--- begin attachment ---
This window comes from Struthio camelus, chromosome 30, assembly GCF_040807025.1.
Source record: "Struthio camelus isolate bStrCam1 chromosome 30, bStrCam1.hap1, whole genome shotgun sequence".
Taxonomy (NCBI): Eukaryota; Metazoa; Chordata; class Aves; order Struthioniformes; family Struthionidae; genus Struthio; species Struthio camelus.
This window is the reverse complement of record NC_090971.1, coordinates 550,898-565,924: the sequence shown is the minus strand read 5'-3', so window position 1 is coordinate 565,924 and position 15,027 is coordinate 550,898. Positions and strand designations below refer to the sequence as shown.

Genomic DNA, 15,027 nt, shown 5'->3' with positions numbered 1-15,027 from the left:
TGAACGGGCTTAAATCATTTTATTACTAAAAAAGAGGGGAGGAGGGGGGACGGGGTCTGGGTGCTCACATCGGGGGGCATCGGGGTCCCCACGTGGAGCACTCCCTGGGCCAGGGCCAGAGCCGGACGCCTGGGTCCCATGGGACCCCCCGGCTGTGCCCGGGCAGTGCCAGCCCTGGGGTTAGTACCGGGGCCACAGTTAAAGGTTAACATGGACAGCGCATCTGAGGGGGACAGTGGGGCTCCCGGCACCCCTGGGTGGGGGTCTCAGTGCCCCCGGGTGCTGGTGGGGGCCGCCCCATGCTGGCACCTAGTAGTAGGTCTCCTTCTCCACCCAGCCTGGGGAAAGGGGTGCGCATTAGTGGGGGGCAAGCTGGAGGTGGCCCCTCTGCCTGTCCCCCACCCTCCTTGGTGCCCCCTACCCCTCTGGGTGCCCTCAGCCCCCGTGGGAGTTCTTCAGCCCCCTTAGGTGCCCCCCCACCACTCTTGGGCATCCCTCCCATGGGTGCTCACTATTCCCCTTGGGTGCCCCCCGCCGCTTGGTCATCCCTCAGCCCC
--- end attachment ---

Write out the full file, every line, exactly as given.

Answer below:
This window comes from Struthio camelus, chromosome 30, assembly GCF_040807025.1.
Source record: "Struthio camelus isolate bStrCam1 chromosome 30, bStrCam1.hap1, whole genome shotgun sequence".
Taxonomy (NCBI): Eukaryota; Metazoa; Chordata; class Aves; order Struthioniformes; family Struthionidae; genus Struthio; species Struthio camelus.
This window is the reverse complement of record NC_090971.1, coordinates 550,898-565,924: the sequence shown is the minus strand read 5'-3', so window position 1 is coordinate 565,924 and position 15,027 is coordinate 550,898. Positions and strand designations below refer to the sequence as shown.

Genomic DNA, 15,027 nt, shown 5'->3' with positions numbered 1-15,027 from the left:
TGAACGGGCTTAAATCATTTTATTACTAAAAAAGAGGGGAGGAGGGGGGACGGGGTCTGGGTGCTCACATCGGGGGGCATCGGGGTCCCCACGTGGAGCACTCCCTGGGCCAGGGCCAGAGCCGGACGCCTGGGTCCCATGGGACCCCCCGGCTGTGCCCGGGCAGTGCCAGCCCTGGGGTTAGTACCGGGGCCACAGTTAAAGGTTAACATGGACAGCGCATCTGAGGGGGACAGTGGGGCTCCCGGCACCCCTGGGTGGGGGTCTCAGTGCCCCCGGGTGCTGGTGGGGGCCGCCCCATGCTGGCACCTAGTAGTAGGTCTCCTTCTCCACCCAGCCTGGGGAAAGGGGTGCGCATTAGTGGGGGGCAAGCTGGAGGTGGCCCCTCTGCCTGTCCCCCACCCTCCTTGGTGCCCCCTACCCCTCTGGGTGCCCTCAGCCCCCGTGGGAGTTCTTCAGCCCCCTTAGGTGCCCCCCCACCACTCTTGGGCATCCCTCCCATGGGTGCTCACTATTCCCCTTGGGTGCCCCCCGCCGCTTGGTCATCCCTCAGCCCC